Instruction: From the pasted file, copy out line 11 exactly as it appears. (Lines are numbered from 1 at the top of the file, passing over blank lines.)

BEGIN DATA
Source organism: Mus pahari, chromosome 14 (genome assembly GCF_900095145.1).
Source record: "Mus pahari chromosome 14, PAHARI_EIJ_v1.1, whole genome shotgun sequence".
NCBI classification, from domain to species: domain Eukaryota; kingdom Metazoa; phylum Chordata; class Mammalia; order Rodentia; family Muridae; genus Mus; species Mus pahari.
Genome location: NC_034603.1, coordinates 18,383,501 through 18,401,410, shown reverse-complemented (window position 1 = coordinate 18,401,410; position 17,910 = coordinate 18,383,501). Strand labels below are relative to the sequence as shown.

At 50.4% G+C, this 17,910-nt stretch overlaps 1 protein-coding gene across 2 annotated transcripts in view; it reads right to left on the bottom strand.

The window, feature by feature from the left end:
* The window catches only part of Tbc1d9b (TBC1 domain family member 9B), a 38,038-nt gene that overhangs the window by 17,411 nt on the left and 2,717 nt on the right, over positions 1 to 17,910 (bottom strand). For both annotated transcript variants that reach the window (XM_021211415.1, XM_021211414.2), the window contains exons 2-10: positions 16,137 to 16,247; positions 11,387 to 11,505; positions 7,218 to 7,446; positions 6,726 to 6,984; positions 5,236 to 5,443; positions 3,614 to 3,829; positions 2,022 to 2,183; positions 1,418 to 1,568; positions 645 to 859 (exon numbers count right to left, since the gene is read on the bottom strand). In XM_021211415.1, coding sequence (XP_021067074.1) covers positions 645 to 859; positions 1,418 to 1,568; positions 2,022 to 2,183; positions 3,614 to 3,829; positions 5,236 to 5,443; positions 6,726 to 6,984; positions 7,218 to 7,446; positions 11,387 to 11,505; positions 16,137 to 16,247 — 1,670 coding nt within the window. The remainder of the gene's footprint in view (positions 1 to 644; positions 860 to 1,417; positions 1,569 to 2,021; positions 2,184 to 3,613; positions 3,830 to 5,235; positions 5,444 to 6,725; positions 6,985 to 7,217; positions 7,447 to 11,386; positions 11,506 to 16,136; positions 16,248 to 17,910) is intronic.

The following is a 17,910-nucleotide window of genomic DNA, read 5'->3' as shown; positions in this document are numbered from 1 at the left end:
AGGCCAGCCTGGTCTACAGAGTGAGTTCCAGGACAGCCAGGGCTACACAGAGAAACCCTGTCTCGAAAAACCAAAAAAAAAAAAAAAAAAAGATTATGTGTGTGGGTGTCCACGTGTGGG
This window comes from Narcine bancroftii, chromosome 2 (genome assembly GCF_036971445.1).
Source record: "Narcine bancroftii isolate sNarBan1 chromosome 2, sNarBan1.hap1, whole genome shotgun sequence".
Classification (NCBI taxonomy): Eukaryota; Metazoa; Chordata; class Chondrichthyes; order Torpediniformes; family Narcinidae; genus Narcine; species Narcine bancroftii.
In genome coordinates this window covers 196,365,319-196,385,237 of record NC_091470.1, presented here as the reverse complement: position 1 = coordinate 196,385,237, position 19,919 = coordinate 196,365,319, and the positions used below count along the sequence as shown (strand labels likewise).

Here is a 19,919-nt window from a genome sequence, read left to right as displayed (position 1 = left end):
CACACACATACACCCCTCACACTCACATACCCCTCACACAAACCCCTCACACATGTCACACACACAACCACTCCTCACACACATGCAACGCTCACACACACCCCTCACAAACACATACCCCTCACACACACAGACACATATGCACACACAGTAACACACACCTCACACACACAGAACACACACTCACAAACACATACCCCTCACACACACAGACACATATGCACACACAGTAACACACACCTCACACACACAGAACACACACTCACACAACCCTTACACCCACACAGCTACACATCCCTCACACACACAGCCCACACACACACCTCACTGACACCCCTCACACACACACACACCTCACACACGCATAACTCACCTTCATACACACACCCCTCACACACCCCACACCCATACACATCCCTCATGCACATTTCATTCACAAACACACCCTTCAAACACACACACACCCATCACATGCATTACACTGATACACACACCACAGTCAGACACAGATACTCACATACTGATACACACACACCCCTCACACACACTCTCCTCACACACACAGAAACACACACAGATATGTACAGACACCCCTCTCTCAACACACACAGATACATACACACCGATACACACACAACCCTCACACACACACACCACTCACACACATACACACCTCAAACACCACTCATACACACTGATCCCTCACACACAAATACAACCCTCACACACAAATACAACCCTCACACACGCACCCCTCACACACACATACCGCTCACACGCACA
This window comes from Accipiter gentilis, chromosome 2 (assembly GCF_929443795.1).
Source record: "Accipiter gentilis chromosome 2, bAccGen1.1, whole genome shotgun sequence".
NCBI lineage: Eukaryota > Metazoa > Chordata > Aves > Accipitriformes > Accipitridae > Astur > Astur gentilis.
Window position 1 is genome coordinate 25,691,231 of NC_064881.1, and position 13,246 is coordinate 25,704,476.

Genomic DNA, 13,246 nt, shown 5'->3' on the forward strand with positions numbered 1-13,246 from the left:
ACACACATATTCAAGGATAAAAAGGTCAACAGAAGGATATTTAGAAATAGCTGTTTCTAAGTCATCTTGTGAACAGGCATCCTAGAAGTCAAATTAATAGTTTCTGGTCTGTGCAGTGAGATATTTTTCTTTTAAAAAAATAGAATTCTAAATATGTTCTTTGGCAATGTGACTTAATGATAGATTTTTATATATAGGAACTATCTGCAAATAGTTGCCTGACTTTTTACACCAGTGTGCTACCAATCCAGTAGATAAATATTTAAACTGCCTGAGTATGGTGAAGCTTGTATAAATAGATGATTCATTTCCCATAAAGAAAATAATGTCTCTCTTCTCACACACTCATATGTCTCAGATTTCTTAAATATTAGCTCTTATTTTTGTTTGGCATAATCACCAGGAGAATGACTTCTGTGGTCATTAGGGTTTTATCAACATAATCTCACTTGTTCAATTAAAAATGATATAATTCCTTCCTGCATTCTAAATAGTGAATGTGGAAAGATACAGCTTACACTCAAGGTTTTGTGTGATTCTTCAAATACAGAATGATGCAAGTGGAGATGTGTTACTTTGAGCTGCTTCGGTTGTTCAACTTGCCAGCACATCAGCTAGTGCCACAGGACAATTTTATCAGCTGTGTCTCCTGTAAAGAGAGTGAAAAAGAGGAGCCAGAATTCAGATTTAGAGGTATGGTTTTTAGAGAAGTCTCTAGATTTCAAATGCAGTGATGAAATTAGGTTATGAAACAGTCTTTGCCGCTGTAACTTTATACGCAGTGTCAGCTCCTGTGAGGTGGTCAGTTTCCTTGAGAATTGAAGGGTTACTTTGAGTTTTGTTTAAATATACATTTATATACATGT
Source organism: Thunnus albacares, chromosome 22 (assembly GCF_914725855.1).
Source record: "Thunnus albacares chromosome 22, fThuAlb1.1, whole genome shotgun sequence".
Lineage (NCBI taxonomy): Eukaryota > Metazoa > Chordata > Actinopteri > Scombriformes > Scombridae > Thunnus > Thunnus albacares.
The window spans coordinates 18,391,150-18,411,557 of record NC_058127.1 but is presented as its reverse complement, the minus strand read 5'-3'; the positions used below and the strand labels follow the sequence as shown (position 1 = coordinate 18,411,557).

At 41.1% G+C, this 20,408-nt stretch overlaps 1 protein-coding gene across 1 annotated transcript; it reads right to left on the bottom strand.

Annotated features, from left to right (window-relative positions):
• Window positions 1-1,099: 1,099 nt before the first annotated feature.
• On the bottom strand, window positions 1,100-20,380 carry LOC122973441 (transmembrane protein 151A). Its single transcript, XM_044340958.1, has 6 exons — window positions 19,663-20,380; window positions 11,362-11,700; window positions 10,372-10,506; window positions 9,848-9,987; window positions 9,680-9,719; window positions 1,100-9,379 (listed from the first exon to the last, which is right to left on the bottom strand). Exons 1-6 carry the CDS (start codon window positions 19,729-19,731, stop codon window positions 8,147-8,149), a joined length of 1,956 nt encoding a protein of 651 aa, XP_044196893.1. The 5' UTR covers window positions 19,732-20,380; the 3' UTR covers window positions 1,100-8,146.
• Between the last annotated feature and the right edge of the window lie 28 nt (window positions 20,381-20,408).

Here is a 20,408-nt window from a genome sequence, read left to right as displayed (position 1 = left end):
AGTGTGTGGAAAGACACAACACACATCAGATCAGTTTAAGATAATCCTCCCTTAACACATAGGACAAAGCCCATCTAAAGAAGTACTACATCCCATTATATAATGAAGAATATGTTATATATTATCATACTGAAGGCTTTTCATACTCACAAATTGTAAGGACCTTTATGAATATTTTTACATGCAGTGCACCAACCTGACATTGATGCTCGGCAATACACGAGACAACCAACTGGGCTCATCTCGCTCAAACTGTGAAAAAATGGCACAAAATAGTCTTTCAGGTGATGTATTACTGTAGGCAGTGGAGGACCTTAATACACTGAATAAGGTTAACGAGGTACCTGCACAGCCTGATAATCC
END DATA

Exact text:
Source record: "Narcine bancroftii isolate sNarBan1 chromosome 2, sNarBan1.hap1, whole genome shotgun sequence".